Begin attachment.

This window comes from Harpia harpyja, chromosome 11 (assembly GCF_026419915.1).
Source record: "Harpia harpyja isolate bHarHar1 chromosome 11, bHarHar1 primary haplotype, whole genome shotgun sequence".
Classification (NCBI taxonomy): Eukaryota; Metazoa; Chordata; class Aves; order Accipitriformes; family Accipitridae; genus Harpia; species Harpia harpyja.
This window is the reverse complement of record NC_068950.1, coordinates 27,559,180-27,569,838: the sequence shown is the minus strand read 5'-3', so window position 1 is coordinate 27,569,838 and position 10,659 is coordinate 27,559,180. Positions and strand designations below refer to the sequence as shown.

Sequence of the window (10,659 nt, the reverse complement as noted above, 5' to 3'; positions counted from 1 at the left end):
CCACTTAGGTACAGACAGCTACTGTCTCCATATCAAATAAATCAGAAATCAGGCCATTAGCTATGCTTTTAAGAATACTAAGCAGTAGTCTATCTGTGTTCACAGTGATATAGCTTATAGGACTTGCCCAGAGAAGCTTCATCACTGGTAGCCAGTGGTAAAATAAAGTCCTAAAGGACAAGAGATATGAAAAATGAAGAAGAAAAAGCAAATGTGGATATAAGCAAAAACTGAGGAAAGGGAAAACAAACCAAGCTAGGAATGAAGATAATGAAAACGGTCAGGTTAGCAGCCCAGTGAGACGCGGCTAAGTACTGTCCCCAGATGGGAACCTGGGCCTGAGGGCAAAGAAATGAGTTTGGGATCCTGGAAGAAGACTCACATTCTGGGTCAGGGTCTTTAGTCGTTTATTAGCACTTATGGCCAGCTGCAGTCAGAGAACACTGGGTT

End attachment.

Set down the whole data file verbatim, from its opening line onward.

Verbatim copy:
This window comes from Harpia harpyja, chromosome 11 (assembly GCF_026419915.1).
Source record: "Harpia harpyja isolate bHarHar1 chromosome 11, bHarHar1 primary haplotype, whole genome shotgun sequence".
Classification (NCBI taxonomy): Eukaryota; Metazoa; Chordata; class Aves; order Accipitriformes; family Accipitridae; genus Harpia; species Harpia harpyja.
This window is the reverse complement of record NC_068950.1, coordinates 27,559,180-27,569,838: the sequence shown is the minus strand read 5'-3', so window position 1 is coordinate 27,569,838 and position 10,659 is coordinate 27,559,180. Positions and strand designations below refer to the sequence as shown.

Sequence of the window (10,659 nt, the reverse complement as noted above, 5' to 3'; positions counted from 1 at the left end):
CCACTTAGGTACAGACAGCTACTGTCTCCATATCAAATAAATCAGAAATCAGGCCATTAGCTATGCTTTTAAGAATACTAAGCAGTAGTCTATCTGTGTTCACAGTGATATAGCTTATAGGACTTGCCCAGAGAAGCTTCATCACTGGTAGCCAGTGGTAAAATAAAGTCCTAAAGGACAAGAGATATGAAAAATGAAGAAGAAAAAGCAAATGTGGATATAAGCAAAAACTGAGGAAAGGGAAAACAAACCAAGCTAGGAATGAAGATAATGAAAACGGTCAGGTTAGCAGCCCAGTGAGACGCGGCTAAGTACTGTCCCCAGATGGGAACCTGGGCCTGAGGGCAAAGAAATGAGTTTGGGATCCTGGAAGAAGACTCACATTCTGGGTCAGGGTCTTTAGTCGTTTATTAGCACTTATGGCCAGCTGCAGTCAGAGAACACTGGGTT